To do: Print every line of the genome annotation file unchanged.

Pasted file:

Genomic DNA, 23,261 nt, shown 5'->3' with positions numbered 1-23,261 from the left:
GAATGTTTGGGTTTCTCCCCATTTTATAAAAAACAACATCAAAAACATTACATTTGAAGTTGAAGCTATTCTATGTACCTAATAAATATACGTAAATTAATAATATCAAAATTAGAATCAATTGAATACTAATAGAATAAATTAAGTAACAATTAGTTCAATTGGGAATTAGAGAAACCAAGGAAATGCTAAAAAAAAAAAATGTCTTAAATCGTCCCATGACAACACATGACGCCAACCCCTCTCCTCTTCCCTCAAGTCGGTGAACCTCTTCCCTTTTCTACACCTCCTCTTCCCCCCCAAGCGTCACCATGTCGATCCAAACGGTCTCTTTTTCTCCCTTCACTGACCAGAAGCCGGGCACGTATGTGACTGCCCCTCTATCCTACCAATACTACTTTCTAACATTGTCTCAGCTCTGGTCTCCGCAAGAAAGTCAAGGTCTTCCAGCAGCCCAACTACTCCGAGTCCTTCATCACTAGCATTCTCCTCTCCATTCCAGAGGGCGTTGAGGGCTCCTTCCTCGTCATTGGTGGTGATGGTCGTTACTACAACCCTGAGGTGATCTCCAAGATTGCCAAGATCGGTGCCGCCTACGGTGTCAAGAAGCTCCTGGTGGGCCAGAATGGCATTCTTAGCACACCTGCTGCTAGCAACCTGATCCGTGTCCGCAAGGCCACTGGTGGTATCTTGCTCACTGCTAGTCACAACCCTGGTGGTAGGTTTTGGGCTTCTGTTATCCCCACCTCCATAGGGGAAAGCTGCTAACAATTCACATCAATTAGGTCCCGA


Genomic DNA, 23,261 nt, shown 5'->3' with positions numbered 1-23,261 from the left:
GAATGTTTGGGTTTCTCCCCATTTTATAAAAAACAACATCAAAAACATTACATTTGAAGTTGAAGCTATTCTATGTACCTAATAAATATACGTAAATTAATAATATCAAAATTAGAATCAATTGAATACTAATAGAATAAATTAAGTAACAATTAGTTCAATTGGGAATTAGAGAAACCAAGGAAATGCTAAAAAAAAAAAATGTCTTAAATCGTCCCATGACAACACATGACGCCAACCCCTCTCCTCTTCCCTCAAGTCGGTGAACCTCTTCCCTTTTCTACACCTCCTCTTCCCCCCCAAGCGTCACCATGTCGATCCAAACGGTCTCTTTTTCTCCCTTCACTGACCAGAAGCCGGGCACGTATGTGACTGCCCCTCTATCCTACCAATACTACTTTCTAACATTGTCTCAGCTCTGGTCTCCGCAAGAAAGTCAAGGTCTTCCAGCAGCCCAACTACTCCGAGTCCTTCATCACTAGCATTCTCCTCTCCATTCCAGAGGGCGTTGAGGGCTCCTTCCTCGTCATTGGTGGTGATGGTCGTTACTACAACCCTGAGGTGATCTCCAAGATTGCCAAGATCGGTGCCGCCTACGGTGTCAAGAAGCTCCTGGTGGGCCAGAATGGCATTCTTAGCACACCTGCTGCTAGCAACCTGATCCGTGTCCGCAAGGCCACTGGTGGTATCTTGCTCACTGCTAGTCACAACCCTGGTGGTAGGTTTTGGGCTTCTGTTATCCCCACCTCCATAGGGGAAAGCTGCTAACAATTCACATCAATTAGGTCCCGA